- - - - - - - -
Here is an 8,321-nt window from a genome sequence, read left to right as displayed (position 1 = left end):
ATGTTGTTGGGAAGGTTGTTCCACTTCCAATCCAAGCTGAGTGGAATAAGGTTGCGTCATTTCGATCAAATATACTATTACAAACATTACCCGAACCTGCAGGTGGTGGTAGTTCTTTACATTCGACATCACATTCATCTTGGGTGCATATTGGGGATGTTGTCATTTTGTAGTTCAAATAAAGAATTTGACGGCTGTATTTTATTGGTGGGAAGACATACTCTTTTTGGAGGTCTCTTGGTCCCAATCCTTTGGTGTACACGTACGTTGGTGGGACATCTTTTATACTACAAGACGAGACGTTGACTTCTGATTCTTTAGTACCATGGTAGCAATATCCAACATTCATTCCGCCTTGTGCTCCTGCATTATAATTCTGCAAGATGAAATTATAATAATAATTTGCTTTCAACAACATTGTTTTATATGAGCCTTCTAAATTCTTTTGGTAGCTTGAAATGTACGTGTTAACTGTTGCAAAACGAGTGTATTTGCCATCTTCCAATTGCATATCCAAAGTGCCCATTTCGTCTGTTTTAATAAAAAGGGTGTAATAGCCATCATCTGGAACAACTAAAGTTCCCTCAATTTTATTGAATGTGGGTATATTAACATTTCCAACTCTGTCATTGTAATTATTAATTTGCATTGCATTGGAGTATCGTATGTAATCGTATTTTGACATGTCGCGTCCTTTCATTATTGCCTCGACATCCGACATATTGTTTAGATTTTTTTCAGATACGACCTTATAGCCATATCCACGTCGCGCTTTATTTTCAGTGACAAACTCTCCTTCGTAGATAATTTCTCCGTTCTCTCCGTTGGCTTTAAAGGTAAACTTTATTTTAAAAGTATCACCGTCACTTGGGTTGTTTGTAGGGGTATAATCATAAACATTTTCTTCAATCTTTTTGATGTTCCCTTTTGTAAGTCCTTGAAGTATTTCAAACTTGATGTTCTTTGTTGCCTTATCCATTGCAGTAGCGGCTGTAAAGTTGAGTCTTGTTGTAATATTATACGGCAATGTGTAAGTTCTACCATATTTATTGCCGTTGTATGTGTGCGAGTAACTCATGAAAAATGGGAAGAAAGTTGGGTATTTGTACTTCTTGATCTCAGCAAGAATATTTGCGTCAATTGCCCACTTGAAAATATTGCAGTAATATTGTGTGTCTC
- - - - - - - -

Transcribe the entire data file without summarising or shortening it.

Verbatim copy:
Here is an 8,321-nt window from a genome sequence, read left to right as displayed (position 1 = left end):
ATGTTGTTGGGAAGGTTGTTCCACTTCCAATCCAAGCTGAGTGGAATAAGGTTGCGTCATTTCGATCAAATATACTATTACAAACATTACCCGAACCTGCAGGTGGTGGTAGTTCTTTACATTCGACATCACATTCATCTTGGGTGCATATTGGGGATGTTGTCATTTTGTAGTTCAAATAAAGAATTTGACGGCTGTATTTTATTGGTGGGAAGACATACTCTTTTTGGAGGTCTCTTGGTCCCAATCCTTTGGTGTACACGTACGTTGGTGGGACATCTTTTATACTACAAGACGAGACGTTGACTTCTGATTCTTTAGTACCATGGTAGCAATATCCAACATTCATTCCGCCTTGTGCTCCTGCATTATAATTCTGCAAGATGAAATTATAATAATAATTTGCTTTCAACAACATTGTTTTATATGAGCCTTCTAAATTCTTTTGGTAGCTTGAAATGTACGTGTTAACTGTTGCAAAACGAGTGTATTTGCCATCTTCCAATTGCATATCCAAAGTGCCCATTTCGTCTGTTTTAATAAAAAGGGTGTAATAGCCATCATCTGGAACAACTAAAGTTCCCTCAATTTTATTGAATGTGGGTATATTAACATTTCCAACTCTGTCATTGTAATTATTAATTTGCATTGCATTGGAGTATCGTATGTAATCGTATTTTGACATGTCGCGTCCTTTCATTATTGCCTCGACATCCGACATATTGTTTAGATTTTTTTCAGATACGACCTTATAGCCATATCCACGTCGCGCTTTATTTTCAGTGACAAACTCTCCTTCGTAGATAATTTCTCCGTTCTCTCCGTTGGCTTTAAAGGTAAACTTTATTTTAAAAGTATCACCGTCACTTGGGTTGTTTGTAGGGGTATAATCATAAACATTTTCTTCAATCTTTTTGATGTTCCCTTTTGTAAGTCCTTGAAGTATTTCAAACTTGATGTTCTTTGTTGCCTTATCCATTGCAGTAGCGGCTGTAAAGTTGAGTCTTGTTGTAATATTATACGGCAATGTGTAAGTTCTACCATATTTATTGCCGTTGTATGTGTGCGAGTAACTCATGAAAAATGGGAAGAAAGTTGGGTATTTGTACTTCTTGATCTCAGCAAGAATATTTGCGTCAATTGCCCACTTGAAAATATTGCAGTAATATTGTGTGTCTC